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The Challenges of Writing Portable, Correct and High Performance Libraries for GPUs or How to Avoid the Heroics of GPU Programming

Miriam Leeser ( Northeastern University )

We live in the age of heroic programming for scientific applications on Graphics Processing Units (GPUs).  Typically a scientist chooses an application to accelerate and a target platform, and through great effort maps their application to that platform.   If they are a true hero, they achieve two or three orders of magnitude speedup for that application and target hardware pair.  The effort required includes a deep understanding of the application,  its implementation and the target architecture.  When a new, higher performance architecture becomes available additional heroic acts are required.

There is another group of scientists who prefer to spend their time focused on the application level rather than lower levels.  These scientists would like to use GPUs for their applications, but would prefer to have parameterized library components available that deliver high performance without requiring heroic efforts on their part. The library components should be easy to use and should support a wide range of user input parameters.  They should exhibit good performance on a range of different GPU platforms, including future architectures.  Our research focuses on creating such libraries.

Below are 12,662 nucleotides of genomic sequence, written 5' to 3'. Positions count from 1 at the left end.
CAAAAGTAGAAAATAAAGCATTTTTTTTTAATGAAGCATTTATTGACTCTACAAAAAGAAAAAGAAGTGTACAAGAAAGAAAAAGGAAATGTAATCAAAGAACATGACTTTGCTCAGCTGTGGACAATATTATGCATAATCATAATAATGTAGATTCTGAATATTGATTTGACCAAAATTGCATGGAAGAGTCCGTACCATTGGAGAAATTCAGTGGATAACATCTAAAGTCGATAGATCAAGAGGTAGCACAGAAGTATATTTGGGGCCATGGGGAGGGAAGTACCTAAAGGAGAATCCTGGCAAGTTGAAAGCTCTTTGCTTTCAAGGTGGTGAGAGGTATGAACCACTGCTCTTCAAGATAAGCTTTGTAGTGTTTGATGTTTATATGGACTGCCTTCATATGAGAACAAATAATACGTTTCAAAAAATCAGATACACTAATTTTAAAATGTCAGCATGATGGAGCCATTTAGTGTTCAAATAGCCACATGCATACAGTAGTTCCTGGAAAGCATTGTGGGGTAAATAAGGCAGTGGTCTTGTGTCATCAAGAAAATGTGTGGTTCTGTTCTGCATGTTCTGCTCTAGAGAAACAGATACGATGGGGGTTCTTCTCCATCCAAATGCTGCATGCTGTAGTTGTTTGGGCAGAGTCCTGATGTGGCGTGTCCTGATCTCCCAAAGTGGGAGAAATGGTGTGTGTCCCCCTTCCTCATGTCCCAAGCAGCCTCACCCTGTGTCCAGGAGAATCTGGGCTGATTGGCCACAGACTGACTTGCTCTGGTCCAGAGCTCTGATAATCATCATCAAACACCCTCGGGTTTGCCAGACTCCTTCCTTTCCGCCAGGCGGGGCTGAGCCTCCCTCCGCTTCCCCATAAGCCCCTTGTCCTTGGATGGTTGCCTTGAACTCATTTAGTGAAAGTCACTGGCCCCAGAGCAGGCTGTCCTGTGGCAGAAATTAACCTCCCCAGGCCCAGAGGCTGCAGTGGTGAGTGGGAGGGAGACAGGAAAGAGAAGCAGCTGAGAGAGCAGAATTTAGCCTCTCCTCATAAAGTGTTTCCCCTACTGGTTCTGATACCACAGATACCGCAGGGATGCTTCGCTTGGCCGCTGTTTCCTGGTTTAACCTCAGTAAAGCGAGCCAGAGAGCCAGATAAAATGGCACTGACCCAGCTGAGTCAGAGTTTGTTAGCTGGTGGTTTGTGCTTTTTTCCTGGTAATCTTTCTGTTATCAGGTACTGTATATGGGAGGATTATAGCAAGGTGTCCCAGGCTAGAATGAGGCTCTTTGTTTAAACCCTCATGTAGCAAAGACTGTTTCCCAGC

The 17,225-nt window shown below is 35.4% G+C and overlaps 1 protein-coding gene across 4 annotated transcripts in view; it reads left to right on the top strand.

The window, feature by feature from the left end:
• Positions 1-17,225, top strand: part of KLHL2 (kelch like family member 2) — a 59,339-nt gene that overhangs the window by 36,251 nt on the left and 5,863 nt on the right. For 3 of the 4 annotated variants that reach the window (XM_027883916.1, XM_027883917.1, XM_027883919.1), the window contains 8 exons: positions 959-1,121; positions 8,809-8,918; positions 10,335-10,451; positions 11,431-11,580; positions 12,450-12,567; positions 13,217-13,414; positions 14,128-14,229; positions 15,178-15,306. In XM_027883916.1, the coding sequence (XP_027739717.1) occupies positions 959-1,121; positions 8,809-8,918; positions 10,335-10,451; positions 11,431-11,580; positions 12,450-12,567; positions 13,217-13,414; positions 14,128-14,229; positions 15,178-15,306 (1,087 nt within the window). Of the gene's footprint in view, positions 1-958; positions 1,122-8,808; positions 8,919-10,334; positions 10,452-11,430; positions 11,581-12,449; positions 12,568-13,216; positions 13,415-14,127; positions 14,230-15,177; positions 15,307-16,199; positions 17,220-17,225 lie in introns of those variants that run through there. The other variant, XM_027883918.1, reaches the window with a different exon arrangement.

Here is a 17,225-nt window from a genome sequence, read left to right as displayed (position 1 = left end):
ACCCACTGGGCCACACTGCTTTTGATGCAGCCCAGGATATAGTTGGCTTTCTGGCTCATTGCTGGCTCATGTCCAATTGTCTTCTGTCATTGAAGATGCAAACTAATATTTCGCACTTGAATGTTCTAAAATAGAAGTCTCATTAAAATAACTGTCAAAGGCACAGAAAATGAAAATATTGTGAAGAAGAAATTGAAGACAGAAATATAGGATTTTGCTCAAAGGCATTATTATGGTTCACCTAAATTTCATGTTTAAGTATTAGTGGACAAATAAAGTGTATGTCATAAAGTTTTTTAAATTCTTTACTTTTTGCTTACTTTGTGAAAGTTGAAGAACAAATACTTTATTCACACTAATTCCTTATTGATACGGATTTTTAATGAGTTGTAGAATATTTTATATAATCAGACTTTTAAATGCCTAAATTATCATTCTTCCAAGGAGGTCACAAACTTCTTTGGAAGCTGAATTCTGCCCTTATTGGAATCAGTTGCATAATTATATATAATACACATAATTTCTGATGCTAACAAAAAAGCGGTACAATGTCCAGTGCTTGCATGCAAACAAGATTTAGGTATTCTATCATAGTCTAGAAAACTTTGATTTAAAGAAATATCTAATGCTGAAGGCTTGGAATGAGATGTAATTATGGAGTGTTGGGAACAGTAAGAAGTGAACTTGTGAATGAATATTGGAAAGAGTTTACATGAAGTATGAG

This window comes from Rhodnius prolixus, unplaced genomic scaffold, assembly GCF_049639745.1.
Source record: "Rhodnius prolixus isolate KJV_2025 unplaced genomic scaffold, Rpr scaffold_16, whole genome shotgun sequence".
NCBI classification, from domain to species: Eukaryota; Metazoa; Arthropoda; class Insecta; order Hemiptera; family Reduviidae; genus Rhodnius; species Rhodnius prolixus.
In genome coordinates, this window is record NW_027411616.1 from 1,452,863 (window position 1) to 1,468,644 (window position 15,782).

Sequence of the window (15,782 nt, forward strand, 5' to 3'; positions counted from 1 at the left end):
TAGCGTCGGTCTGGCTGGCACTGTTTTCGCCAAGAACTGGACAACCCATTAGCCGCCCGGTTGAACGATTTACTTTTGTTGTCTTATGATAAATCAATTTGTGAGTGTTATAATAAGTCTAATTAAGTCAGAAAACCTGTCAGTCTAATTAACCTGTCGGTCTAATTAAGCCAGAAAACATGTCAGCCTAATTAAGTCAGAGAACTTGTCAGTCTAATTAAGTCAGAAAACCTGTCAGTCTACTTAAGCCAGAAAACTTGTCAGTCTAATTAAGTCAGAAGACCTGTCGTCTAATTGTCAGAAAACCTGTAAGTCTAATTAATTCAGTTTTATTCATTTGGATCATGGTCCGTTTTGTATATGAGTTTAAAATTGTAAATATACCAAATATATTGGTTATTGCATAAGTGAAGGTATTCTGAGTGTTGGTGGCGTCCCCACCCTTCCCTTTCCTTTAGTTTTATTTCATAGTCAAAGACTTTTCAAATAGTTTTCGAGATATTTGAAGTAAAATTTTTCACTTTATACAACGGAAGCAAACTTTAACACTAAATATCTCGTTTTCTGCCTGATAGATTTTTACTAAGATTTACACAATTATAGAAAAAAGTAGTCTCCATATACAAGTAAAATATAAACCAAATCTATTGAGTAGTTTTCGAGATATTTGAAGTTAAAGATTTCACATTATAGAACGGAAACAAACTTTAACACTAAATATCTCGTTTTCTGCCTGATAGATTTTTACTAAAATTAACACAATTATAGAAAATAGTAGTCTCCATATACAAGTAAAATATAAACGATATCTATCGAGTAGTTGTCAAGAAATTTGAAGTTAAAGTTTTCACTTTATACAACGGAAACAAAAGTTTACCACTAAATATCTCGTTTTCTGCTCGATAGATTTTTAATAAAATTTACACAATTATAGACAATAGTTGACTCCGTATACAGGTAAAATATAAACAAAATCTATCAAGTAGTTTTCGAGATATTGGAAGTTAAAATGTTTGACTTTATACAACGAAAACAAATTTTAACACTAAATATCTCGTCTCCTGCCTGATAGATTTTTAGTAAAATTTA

We have been investigating parameterized library components for use with Matlab/Simulink and with the SCIRun Biomedical Problem Solving Environment from the University of Utah.  In this talk I will discuss our library development efforts and challenges to achieving high performance across a range of both application and architectural parameters.

I will also focus on issues that arise in achieving correct behavior of GPU kernels.  One issue is  correct behavior with respect to thread synchronization.  Another is knowing whether or not your scientific application that uses floating point is correct when the results differ depending on the target architecture and order of computation.



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